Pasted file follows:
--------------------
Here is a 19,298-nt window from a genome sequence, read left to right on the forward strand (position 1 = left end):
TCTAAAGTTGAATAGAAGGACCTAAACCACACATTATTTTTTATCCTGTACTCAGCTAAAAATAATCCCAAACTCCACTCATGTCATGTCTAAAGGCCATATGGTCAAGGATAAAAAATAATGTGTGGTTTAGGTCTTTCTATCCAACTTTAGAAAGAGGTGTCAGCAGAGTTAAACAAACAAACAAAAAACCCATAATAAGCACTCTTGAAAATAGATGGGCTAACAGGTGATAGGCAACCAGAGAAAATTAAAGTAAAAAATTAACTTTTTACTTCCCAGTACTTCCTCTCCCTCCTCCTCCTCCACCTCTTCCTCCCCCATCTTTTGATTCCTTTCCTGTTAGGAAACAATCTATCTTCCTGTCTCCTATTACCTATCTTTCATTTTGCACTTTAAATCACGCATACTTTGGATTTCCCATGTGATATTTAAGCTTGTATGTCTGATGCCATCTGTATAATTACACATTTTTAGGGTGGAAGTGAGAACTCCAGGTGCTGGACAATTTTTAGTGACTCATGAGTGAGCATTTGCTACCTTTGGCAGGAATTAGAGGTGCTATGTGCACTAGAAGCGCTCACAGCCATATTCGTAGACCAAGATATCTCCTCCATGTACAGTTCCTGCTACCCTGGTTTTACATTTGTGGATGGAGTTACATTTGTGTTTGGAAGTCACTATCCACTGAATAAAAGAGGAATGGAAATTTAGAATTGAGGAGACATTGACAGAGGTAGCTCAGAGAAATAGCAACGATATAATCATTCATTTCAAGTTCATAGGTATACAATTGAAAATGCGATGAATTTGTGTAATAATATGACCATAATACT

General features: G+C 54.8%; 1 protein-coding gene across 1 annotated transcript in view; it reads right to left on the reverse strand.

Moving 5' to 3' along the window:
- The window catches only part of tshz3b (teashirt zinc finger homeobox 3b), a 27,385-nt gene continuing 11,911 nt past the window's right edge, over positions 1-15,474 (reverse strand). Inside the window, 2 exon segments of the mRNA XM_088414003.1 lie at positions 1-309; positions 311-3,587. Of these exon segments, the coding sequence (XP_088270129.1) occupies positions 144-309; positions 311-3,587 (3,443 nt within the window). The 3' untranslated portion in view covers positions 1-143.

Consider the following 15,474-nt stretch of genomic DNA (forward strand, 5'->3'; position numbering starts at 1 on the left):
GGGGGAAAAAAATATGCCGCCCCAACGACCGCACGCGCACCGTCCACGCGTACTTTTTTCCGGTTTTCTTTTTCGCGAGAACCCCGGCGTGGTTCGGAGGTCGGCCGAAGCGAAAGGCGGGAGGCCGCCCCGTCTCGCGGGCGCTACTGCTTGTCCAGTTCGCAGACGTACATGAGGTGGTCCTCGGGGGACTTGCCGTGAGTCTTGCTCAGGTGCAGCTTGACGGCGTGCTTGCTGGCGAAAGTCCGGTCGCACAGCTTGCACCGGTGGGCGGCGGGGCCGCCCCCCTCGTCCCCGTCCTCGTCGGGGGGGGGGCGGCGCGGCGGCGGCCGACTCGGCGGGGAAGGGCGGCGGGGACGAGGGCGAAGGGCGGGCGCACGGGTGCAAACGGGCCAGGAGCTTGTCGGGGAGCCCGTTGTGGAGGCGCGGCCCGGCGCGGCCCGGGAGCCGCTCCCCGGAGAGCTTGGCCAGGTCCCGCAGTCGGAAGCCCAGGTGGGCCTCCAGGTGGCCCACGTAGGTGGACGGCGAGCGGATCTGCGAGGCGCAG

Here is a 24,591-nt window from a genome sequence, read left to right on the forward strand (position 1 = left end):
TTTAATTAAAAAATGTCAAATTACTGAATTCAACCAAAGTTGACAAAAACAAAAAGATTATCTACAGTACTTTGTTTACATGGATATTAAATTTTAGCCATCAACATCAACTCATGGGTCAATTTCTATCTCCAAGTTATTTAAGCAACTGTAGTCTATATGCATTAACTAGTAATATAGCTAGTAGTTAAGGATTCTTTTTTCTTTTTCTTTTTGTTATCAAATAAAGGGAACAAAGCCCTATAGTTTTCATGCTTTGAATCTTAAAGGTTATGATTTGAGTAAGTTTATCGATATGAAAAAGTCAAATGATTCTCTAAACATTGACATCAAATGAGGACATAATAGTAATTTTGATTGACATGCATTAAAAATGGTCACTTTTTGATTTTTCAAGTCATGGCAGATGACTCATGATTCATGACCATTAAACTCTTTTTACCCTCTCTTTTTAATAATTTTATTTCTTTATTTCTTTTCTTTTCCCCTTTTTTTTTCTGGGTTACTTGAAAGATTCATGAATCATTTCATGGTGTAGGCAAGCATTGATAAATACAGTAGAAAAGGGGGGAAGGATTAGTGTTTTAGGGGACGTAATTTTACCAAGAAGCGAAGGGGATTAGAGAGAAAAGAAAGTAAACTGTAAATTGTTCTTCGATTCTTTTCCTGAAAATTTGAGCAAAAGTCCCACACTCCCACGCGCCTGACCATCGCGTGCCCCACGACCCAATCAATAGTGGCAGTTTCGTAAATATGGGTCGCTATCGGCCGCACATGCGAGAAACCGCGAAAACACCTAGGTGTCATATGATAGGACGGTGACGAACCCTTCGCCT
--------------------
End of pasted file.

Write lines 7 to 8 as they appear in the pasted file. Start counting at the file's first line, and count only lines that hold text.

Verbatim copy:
GGGGGAAAAAAATATGCCGCCCCAACGACCGCACGCGCACCGTCCACGCGTACTTTTTTCCGGTTTTCTTTTTCGCGAGAACCCCGGCGTGGTTCGGAGGTCGGCCGAAGCGAAAGGCGGGAGGCCGCCCCGTCTCGCGGGCGCTACTGCTTGTCCAGTTCGCAGACGTACATGAGGTGGTCCTCGGGGGACTTGCCGTGAGTCTTGCTCAGGTGCAGCTTGACGGCGTGCTTGCTGGCGAAAGTCCGGTCGCACAGCTTGCACCGGTGGGCGGCGGGGCCGCCCCCCTCGTCCCCGTCCTCGTCGGGGGGGGGGCGGCGCGGCGGCGGCCGACTCGGCGGGGAAGGGCGGCGGGGACGAGGGCGAAGGGCGGGCGCACGGGTGCAAACGGGCCAGGAGCTTGTCGGGGAGCCCGTTGTGGAGGCGCGGCCCGGCGCGGCCCGGGAGCCGCTCCCCGGAGAGCTTGGCCAGGTCCCGCAGTCGGAAGCCCAGGTGGGCCTCCAGGTGGCCCACGTAGGTGGACGGCGAGCGGATCTGCGAGGCGCAG

Here is a 24,591-nt window from a genome sequence, read left to right on the forward strand (position 1 = left end):